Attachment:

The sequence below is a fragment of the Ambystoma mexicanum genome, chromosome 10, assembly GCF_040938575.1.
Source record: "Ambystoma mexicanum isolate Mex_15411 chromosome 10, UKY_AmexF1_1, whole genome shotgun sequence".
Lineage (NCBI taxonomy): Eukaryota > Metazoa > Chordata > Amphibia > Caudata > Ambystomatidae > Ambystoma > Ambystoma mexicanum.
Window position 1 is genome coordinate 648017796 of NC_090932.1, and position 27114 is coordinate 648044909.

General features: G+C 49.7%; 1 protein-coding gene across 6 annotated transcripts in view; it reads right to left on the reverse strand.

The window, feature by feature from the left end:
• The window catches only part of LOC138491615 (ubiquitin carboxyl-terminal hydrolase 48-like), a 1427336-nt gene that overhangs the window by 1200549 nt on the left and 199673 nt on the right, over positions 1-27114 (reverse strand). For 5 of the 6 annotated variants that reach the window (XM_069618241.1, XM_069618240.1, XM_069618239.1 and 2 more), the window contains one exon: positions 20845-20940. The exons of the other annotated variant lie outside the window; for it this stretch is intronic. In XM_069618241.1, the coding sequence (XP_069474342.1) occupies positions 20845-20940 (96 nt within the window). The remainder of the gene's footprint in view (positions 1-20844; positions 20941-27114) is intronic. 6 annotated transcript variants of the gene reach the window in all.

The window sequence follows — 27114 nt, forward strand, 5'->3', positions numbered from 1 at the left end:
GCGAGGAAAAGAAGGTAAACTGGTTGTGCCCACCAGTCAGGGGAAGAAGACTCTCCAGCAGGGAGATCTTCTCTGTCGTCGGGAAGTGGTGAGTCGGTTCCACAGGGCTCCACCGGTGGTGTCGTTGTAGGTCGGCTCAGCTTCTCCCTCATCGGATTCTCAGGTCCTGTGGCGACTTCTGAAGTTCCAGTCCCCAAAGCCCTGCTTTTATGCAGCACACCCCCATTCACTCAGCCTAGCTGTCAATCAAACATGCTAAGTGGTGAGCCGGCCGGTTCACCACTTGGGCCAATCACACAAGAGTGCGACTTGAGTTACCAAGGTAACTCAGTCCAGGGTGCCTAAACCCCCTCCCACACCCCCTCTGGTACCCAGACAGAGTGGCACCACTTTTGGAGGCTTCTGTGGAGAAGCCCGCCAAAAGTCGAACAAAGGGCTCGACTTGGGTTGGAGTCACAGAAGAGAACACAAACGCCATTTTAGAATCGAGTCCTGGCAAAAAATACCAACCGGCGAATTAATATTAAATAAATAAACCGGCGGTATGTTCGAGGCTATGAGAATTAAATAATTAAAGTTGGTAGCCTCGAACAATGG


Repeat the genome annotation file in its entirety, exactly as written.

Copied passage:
The sequence below is a fragment of the Ambystoma mexicanum genome, chromosome 10, assembly GCF_040938575.1.
Source record: "Ambystoma mexicanum isolate Mex_15411 chromosome 10, UKY_AmexF1_1, whole genome shotgun sequence".
Lineage (NCBI taxonomy): Eukaryota > Metazoa > Chordata > Amphibia > Caudata > Ambystomatidae > Ambystoma > Ambystoma mexicanum.
Window position 1 is genome coordinate 648017796 of NC_090932.1, and position 27114 is coordinate 648044909.

General features: G+C 49.7%; 1 protein-coding gene across 6 annotated transcripts in view; it reads right to left on the reverse strand.

The window, feature by feature from the left end:
• The window catches only part of LOC138491615 (ubiquitin carboxyl-terminal hydrolase 48-like), a 1427336-nt gene that overhangs the window by 1200549 nt on the left and 199673 nt on the right, over positions 1-27114 (reverse strand). For 5 of the 6 annotated variants that reach the window (XM_069618241.1, XM_069618240.1, XM_069618239.1 and 2 more), the window contains one exon: positions 20845-20940. The exons of the other annotated variant lie outside the window; for it this stretch is intronic. In XM_069618241.1, the coding sequence (XP_069474342.1) occupies positions 20845-20940 (96 nt within the window). The remainder of the gene's footprint in view (positions 1-20844; positions 20941-27114) is intronic. 6 annotated transcript variants of the gene reach the window in all.

The window sequence follows — 27114 nt, forward strand, 5'->3', positions numbered from 1 at the left end:
GCGAGGAAAAGAAGGTAAACTGGTTGTGCCCACCAGTCAGGGGAAGAAGACTCTCCAGCAGGGAGATCTTCTCTGTCGTCGGGAAGTGGTGAGTCGGTTCCACAGGGCTCCACCGGTGGTGTCGTTGTAGGTCGGCTCAGCTTCTCCCTCATCGGATTCTCAGGTCCTGTGGCGACTTCTGAAGTTCCAGTCCCCAAAGCCCTGCTTTTATGCAGCACACCCCCATTCACTCAGCCTAGCTGTCAATCAAACATGCTAAGTGGTGAGCCGGCCGGTTCACCACTTGGGCCAATCACACAAGAGTGCGACTTGAGTTACCAAGGTAACTCAGTCCAGGGTGCCTAAACCCCCTCCCACACCCCCTCTGGTACCCAGACAGAGTGGCACCACTTTTGGAGGCTTCTGTGGAGAAGCCCGCCAAAAGTCGAACAAAGGGCTCGACTTGGGTTGGAGTCACAGAAGAGAACACAAACGCCATTTTAGAATCGAGTCCTGGCAAAAAATACCAACCGGCGAATTAATATTAAATAAATAAACCGGCGGTATGTTCGAGGCTATGAGAATTAAATAATTAAAGTTGGTAGCCTCGAACAATGG